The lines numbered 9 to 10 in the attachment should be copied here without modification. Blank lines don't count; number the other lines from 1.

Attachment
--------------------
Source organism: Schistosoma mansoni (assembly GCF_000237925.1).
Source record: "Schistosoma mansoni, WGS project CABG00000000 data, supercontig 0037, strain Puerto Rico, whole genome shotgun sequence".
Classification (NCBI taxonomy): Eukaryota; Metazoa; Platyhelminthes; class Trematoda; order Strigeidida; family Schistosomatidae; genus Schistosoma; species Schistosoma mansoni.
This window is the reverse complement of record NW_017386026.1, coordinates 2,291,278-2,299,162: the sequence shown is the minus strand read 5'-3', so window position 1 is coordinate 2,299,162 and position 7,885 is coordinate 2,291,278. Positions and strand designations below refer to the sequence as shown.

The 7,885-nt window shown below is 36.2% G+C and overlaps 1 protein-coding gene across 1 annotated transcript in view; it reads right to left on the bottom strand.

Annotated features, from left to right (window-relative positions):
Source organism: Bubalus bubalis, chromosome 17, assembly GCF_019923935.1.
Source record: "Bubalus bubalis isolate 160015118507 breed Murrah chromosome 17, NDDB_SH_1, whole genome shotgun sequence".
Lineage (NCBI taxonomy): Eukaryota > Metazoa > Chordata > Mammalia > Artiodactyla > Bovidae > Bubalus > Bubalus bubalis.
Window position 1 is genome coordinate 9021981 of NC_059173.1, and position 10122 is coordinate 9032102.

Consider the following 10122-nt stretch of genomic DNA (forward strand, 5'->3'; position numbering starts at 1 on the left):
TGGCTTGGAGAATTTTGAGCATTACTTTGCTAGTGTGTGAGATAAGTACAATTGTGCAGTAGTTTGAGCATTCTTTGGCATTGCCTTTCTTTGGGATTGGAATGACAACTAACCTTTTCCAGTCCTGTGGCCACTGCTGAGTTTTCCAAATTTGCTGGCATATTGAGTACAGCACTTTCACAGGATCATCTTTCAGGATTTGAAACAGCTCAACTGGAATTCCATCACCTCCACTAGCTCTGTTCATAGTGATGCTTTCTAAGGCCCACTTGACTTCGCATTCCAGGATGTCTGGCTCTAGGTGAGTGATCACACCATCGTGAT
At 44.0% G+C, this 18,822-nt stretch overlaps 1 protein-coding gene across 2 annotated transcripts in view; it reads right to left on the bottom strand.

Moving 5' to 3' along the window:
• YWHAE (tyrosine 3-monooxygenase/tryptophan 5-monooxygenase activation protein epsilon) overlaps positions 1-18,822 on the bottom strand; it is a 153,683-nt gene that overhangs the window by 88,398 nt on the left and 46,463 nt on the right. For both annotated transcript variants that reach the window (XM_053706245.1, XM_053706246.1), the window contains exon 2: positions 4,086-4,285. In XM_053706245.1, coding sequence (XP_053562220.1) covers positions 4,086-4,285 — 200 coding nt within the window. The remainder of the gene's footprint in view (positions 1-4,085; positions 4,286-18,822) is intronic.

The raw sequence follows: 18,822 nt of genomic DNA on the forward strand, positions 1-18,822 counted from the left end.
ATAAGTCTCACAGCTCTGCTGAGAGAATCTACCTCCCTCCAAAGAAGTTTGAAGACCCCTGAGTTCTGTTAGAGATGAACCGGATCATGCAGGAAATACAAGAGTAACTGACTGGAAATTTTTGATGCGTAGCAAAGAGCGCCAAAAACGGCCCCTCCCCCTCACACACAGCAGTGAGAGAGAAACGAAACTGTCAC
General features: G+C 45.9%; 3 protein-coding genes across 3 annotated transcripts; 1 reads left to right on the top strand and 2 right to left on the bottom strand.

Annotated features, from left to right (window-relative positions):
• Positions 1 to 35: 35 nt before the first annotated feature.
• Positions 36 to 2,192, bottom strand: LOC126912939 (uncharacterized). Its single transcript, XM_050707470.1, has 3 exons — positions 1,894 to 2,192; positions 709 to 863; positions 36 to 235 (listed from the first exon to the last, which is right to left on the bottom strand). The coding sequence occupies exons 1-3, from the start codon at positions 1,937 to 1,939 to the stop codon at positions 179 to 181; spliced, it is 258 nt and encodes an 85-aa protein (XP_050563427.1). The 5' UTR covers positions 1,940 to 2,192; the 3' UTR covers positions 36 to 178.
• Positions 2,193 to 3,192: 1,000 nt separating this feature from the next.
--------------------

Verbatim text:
Lineage (NCBI taxonomy): Eukaryota > Metazoa > Chordata > Mammalia > Artiodactyla > Bovidae > Bubalus > Bubalus bubalis.
Window position 1 is genome coordinate 9021981 of NC_059173.1, and position 10122 is coordinate 9032102.